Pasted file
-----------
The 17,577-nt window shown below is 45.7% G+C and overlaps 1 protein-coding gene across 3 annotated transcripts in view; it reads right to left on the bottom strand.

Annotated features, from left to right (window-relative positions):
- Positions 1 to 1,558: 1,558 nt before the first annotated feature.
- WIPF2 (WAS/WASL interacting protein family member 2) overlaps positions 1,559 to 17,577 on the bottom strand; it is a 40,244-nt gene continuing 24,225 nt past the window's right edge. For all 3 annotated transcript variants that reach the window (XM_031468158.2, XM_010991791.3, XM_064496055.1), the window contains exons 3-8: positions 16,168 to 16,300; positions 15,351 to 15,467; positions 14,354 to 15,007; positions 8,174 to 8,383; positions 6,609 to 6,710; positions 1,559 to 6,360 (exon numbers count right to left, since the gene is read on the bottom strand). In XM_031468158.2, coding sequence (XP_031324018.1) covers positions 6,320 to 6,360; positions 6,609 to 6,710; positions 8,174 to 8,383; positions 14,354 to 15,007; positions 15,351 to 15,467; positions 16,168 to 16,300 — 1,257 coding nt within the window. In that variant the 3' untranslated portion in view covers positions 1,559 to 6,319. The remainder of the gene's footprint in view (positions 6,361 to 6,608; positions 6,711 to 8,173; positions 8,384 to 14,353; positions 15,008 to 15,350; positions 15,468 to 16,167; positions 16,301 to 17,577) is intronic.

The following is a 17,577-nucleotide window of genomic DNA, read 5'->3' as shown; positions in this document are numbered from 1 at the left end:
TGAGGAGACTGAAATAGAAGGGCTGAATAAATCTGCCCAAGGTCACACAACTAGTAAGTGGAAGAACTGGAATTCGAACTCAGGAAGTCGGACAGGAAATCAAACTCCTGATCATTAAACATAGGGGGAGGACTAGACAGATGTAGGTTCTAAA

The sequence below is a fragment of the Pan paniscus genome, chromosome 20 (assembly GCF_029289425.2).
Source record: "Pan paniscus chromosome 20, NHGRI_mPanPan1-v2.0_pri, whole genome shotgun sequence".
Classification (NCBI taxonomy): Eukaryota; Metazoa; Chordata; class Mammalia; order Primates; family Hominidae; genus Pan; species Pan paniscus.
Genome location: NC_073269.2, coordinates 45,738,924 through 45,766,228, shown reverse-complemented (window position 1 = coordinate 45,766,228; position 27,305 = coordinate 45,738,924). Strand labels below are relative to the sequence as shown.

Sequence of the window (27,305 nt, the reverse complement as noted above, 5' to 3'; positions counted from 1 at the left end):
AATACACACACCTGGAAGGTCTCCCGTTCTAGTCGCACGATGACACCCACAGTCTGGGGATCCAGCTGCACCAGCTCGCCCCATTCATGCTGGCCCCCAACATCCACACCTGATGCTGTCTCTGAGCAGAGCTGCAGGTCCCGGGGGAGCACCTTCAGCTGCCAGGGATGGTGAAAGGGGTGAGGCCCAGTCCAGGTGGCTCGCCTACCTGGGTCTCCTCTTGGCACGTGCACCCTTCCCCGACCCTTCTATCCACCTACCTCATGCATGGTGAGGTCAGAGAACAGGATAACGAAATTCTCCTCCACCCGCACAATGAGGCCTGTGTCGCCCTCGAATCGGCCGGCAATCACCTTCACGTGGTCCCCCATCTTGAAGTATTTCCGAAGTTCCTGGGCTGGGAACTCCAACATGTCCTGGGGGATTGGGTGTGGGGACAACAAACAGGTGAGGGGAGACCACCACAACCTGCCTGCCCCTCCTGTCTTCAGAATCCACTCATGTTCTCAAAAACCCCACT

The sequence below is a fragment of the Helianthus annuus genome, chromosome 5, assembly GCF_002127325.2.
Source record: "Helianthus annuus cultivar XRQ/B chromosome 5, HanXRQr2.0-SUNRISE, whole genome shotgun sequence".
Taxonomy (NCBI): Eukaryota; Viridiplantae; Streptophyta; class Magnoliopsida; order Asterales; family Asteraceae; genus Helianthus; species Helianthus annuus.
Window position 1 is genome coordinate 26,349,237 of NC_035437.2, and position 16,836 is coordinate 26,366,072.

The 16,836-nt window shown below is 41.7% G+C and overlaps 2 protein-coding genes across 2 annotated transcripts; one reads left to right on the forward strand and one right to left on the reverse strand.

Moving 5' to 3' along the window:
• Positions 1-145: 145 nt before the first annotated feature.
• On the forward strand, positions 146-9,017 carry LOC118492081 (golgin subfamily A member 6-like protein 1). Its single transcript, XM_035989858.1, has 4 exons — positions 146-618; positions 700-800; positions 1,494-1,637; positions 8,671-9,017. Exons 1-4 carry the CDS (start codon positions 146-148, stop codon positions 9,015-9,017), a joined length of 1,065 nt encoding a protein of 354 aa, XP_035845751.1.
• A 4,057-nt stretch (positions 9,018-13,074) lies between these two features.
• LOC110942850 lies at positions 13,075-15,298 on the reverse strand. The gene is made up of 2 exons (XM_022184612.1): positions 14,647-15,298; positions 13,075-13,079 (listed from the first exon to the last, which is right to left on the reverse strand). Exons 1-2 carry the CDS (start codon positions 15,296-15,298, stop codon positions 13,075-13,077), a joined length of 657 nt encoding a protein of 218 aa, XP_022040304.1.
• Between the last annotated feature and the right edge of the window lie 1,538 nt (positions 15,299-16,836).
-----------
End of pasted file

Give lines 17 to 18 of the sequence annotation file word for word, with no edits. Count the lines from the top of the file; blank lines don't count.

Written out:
The 16,836-nt window shown below is 41.7% G+C and overlaps 2 protein-coding genes across 2 annotated transcripts; one reads left to right on the forward strand and one right to left on the reverse strand.

Moving 5' to 3' along the window: